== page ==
On judging others

HAVE you ever noticed how easy it is to believe the worst about others? For example, someone is accused of making a serious mistake at work or of having a personal problem of some sort--drinking, perhaps. Despite any good this person may have done in the past, suddenly it seems everyone is ready to believe that the individual is guilty. This attitude even appears in some news media when allegations are made about local or national officials. And if the individual is unjustly accused, the effects can be devastating. Surely there is a better approach to finding out what, if anything, was done wrong.

The first step in such an approach might be to consider Christ Jesus' teaching that we are to love our neighbor as ourselves. How happy would we be if someone were to say things about us that were false and didn't try to find out the facts? Even if the charges against us were true, would we really appreciate having everyone gossiping, speculating about our future or career? It doesn't sound very pleasant, does it?

Nor does gossipy behavior really help to bring out the better aspects of our nature. As the Master told his listeners: ``Judge not, that ye be not judged. For with what judgment ye judge, ye shall be judged: and with what measure ye mete, it shall be measured to you again.''1

Yet when accusations are made against another, we may be involved in some way and need to know what to do. In her Miscellaneous Writings Mary Baker Eddy, the Discoverer and Founder of Christian Science, gives us a useful caution for such circumstances: ``He who judges others should know well whereof he speaks. Where the motive to do right exists, and the majority of one's acts are right, we should avoid referring to past mistakes.''2

Telling the truth regarding the individual or standing up in support of him or her can be productive. But sometimes this merely widens the debate instead of silencing it. In the long run, the best course of action is prayer.

To begin, we can realize in prayer that God is all-knowing Mind and everpresent Truth, as the Bible clearly implies. And we can trust Truth to bring any wrongdoing to the surface. This divine process does not come about because God knows evil and uncovers it in order to condemn, but because Truth, by the very nature of its infinitude, exposes it. The mistakes or misconceptions in the picture become evident as not part of God, Truth. We see the errors for what they are: impostors that would blind us to God's government and presence and to man's true nature in God's likeness.

Most of us have probably seen a clever imitation of an orange or of some other fruit. At first glance, maybe we have thought the imitation was actually real. But knowing what a real orange looks, smells, and feels like, we weren't fooled for long. Similarly, as we get a better understanding of what God, Truth, really is, we will be less likely to be taken in by falsehood.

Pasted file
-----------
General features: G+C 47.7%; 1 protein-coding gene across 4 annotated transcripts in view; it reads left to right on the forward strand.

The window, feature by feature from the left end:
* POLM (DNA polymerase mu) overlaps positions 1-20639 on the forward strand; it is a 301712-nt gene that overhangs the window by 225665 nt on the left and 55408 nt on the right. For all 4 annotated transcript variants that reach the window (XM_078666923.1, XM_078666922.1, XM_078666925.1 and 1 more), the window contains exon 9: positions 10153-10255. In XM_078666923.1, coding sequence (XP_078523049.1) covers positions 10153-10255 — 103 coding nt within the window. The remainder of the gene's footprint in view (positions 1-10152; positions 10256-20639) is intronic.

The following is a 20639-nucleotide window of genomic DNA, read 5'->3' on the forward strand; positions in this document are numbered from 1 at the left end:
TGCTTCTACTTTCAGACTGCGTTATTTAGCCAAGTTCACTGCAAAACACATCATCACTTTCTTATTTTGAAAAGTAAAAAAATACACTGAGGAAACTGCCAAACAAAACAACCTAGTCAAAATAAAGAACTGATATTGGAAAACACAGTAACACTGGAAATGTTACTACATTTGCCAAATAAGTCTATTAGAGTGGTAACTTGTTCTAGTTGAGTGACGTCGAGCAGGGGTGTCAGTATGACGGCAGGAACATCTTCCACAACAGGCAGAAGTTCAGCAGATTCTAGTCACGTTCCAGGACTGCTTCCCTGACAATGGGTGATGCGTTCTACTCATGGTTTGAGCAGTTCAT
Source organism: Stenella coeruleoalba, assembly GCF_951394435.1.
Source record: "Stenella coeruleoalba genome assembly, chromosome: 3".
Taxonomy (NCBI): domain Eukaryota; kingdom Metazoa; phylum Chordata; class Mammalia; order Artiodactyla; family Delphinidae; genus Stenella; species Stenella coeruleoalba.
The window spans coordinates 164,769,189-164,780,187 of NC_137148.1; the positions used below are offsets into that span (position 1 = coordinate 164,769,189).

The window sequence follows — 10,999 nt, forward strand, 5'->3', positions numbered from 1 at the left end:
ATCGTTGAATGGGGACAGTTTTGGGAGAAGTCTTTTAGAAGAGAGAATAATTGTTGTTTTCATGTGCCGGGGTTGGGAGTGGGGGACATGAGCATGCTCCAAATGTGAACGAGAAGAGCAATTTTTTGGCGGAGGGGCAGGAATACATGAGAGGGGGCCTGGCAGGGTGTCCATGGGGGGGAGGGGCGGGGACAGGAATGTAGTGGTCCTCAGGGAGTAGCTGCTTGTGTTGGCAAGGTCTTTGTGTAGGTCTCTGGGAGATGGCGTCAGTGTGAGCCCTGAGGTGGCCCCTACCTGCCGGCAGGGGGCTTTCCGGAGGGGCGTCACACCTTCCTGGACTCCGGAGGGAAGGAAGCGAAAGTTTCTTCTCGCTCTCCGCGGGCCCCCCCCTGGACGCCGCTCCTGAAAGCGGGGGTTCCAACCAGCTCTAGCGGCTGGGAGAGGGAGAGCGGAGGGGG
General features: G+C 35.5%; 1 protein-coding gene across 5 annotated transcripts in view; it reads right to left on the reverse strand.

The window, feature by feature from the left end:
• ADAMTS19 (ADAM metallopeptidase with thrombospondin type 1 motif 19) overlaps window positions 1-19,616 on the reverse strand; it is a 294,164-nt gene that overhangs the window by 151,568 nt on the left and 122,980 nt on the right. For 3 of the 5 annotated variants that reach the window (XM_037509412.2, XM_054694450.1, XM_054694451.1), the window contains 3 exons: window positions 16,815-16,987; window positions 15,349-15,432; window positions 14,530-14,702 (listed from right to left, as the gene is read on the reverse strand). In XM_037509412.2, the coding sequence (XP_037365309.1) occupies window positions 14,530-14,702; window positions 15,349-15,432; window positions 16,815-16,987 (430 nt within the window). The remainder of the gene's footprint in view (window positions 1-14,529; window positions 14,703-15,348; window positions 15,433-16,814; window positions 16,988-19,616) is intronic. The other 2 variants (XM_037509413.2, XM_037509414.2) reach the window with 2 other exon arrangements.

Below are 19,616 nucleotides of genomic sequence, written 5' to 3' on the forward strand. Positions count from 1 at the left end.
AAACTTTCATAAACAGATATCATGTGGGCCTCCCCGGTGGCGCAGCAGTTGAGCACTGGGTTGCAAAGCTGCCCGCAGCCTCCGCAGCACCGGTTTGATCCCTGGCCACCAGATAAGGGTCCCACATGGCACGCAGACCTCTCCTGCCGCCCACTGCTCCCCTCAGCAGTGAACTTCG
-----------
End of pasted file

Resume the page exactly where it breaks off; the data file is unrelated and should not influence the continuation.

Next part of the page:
Our prayer can also embody a trust that God is divine Principle, Love, governing every aspect of man's being through divine law. The operation of this law protects innocence and exposes guilt. Yet if there has been a mistake, the usefulness of the individuals involved need not be destroyed. If they recognize the error they have made and are willing to give up this behavior, their lives can be restored and richer than before, because God is Love.

Vital to this clearing away of the mistake or deliberate wrongdoing is a change in outlook. And our prayers can help this to come about. For one thing, we can recognize that God's man is completely spiritual and is ever at one with his Father. This man has no desire for anything but Truth, Love, Principle. And since this is our--and everyone's--real nature, our prayer can help bring to light God's man in ourselves and in those around us.

A change toward more Christlike behavior may not come about all at once, but as we prayerfully persist in trusting Truth and living truthfully, we will begin to see more and more evidence of it in our lives.

1Matthew 7:1, 2. 2Miscellaneous Writings, p. 130. You can find more articles like this one in the Christian Science Sentinel, a weekly magazine. DAILY BIBLE VERSE: Thou shalt not bear false witness against thy neighbour. Exodus 20:16

About these ads
Sponsored Content by LockerDome

We want to hear, did we miss an angle we should have covered? Should we come back to this topic? Or just give us a rating for this story. We want to hear from you.

Loading...

Loading...

Loading...

Save for later

Save
Cancel

Saved ( of items)

This item has been saved to read later from any device.
Access saved items through your user name at the top of the page.

View Saved Items

OK

Failed to save

You reached the limit of 20 saved items.
Please visit following link to manage you saved items.

View Saved Items

OK

Failed to save

You have already saved this item.

View Saved Items

OK